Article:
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Top 3 Reasons to Consider Changing Your Small Business Structure

Guest post by A. Therese

October 20, 2020

Due to the slowing of the economy and limited avenues to make a profit, it's no secret that some businesses, especially smaller ones, are facing a tough time. CNBC reports that seven months into quarantine, companies are still struggling to survive. "I'm worried every single day," expressed Patrice Graham, a small business owner in North Carolina. And while many have taken to cutting operational costs or opening up a digital store to increase traffic, fundamental changes to your business structure may be in order. Here are a couple of reasons why.

It's the best way to secure more capital.

If you find that your business is running low on funds, don't be afraid to seek outside help. A simple change in business structure can help you accomplish this. Business News Daily notes that one significant advantage of owning a corporation is its ability to raise capital through stocks. You can go about this in two ways: private or public company stocks. The former is when you only open ownership for your employees and handpicked investors. The latter is when you open ownership to anyone willing to buy shares. Private stocks are a good option if you know people ready to help you get back on your feet.

Businesses that open stocks to the public must share company data, so third-party investors may be more willing to invest if you can show good numbers. If you are underfunded, getting additional funds from investors, who will also become shareholders, could be what you need to move forward and survive. However, it's essential to recognize that being vested in this way will take away some of your control over the business.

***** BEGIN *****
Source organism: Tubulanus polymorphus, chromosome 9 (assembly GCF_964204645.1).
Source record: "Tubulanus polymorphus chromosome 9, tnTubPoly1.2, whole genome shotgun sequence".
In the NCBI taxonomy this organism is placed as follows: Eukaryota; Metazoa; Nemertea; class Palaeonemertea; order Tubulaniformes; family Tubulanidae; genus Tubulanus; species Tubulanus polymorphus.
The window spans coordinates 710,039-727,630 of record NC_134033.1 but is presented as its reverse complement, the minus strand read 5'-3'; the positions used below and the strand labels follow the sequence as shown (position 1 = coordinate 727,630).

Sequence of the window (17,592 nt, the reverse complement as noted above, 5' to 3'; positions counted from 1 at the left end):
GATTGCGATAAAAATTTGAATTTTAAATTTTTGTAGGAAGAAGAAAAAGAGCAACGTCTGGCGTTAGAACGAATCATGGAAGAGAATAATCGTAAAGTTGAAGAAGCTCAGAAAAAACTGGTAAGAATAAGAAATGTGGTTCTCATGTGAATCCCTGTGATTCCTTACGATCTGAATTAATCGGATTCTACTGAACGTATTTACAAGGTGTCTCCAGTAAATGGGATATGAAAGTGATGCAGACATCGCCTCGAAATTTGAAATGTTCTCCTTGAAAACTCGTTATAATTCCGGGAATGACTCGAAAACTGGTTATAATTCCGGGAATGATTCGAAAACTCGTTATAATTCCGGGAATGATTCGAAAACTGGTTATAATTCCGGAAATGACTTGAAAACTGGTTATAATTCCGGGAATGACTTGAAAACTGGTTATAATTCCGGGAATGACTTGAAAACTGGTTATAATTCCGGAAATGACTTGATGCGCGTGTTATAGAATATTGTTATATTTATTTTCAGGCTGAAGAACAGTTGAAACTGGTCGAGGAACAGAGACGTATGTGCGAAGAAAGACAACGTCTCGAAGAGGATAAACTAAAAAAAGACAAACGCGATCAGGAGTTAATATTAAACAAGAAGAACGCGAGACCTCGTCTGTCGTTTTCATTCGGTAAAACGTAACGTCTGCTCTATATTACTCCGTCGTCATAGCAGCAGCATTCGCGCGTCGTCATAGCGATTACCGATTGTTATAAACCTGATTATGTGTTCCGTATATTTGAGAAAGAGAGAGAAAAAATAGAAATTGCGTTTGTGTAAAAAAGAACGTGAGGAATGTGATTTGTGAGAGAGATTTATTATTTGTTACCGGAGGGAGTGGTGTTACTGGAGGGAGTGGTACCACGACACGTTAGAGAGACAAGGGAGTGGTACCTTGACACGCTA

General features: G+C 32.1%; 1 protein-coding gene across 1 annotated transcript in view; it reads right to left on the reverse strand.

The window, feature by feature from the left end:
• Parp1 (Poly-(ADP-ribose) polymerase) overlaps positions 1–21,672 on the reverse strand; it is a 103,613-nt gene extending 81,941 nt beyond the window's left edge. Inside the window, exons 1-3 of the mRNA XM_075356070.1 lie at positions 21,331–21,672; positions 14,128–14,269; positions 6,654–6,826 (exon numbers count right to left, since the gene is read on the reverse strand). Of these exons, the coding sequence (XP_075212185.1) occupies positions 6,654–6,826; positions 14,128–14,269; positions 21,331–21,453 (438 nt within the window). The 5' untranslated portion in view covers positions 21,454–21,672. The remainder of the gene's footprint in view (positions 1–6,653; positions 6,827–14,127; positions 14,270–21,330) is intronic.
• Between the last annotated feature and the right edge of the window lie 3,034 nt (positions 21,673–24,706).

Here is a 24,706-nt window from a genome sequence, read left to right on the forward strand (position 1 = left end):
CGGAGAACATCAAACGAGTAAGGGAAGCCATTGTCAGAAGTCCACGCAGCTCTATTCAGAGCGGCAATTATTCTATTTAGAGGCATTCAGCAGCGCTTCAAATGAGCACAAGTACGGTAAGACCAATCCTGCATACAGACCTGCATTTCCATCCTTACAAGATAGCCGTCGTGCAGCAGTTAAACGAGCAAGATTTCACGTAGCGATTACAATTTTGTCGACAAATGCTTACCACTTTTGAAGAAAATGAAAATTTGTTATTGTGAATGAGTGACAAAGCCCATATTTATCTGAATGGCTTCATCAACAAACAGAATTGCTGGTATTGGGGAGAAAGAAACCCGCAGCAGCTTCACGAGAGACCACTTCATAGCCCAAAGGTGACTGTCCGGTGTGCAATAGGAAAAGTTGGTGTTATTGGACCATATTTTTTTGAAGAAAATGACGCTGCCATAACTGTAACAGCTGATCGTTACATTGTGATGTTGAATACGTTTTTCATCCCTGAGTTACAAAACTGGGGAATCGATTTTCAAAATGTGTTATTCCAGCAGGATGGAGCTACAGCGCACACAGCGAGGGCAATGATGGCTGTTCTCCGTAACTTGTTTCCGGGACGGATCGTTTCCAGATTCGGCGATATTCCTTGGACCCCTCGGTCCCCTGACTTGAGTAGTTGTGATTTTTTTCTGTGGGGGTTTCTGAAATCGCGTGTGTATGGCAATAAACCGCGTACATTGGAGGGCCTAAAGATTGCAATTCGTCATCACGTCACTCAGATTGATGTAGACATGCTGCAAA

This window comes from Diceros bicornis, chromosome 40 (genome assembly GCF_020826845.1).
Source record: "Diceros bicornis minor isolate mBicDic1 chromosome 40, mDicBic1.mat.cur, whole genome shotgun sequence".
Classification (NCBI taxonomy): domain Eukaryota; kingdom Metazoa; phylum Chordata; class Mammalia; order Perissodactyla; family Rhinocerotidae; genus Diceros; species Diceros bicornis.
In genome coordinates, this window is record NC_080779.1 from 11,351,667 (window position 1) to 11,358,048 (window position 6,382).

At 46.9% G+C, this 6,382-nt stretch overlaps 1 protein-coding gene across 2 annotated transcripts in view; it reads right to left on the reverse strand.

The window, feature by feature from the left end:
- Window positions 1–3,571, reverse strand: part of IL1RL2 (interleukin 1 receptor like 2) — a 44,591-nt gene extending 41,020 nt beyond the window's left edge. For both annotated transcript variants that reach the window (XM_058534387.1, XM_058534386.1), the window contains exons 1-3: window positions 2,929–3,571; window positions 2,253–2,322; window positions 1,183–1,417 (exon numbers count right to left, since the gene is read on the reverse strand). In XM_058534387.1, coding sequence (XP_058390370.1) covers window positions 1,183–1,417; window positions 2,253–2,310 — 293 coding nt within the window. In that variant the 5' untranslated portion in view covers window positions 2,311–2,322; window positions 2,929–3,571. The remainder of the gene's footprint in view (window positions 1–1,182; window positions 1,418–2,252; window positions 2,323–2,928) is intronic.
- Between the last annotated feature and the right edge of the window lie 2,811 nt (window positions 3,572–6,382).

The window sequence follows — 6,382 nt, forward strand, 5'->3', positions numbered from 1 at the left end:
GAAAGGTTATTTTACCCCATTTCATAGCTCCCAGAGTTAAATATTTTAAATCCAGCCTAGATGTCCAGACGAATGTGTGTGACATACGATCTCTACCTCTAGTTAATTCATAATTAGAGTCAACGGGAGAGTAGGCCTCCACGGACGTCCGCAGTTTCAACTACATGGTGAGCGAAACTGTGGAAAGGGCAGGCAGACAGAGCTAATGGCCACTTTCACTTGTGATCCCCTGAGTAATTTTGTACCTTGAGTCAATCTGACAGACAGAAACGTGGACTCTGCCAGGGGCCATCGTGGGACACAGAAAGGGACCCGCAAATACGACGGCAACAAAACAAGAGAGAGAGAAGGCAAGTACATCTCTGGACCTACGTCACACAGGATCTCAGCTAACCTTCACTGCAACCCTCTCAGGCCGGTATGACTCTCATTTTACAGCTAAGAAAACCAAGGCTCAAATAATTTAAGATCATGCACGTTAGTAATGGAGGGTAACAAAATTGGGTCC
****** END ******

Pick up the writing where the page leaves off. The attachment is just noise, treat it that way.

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It can help you become more agile.

The pandemic has changed everything about how we do business, from customer priorities to the digital nature of transactions. As such, if you want your business to survive, you can make a change that allows the company to be more agile. ZenBusiness lists the benefits of forming an LLC, which includes a more flexible management structure compared to a corporation. Unlike a corporation, an LLC means your business doesn't need a board of directors, granting you more freedom in the way you run it. This will allow you to make swift decisions without the need to answer those not involved in the company's day-to-day running. And while you can form an LLC with multiple owners, each member's financial contribution (or other group-determined criteria) will calculate their ownership percentage.

It lets your business recover.

Of course, in such a turbulent market, there's no telling what can happen. If you're still on a sole proprietorship or partnership business structure, you might suffer the brunt of the consequences when the worst does happen. Restructuring to a corporation or LLC will allow you to separate your business assets from your personal ones, removing the liability from your name in case the business goes awry. For example, your personal finances won't be affected when filing for bankruptcy. Business columnist Liz Weston emphasizes that, while not ideal, declaring bankruptcy is a good way to avoid massive amounts of debt. Plus, if the situation becomes more stable, you can open your business again and recover.

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Business structures play a significant role in managing your business, from internal operations to asset allocation. If you want to keep your business going, changing your company's structure could be the best way to ensure it survives.

Written by A. Therese

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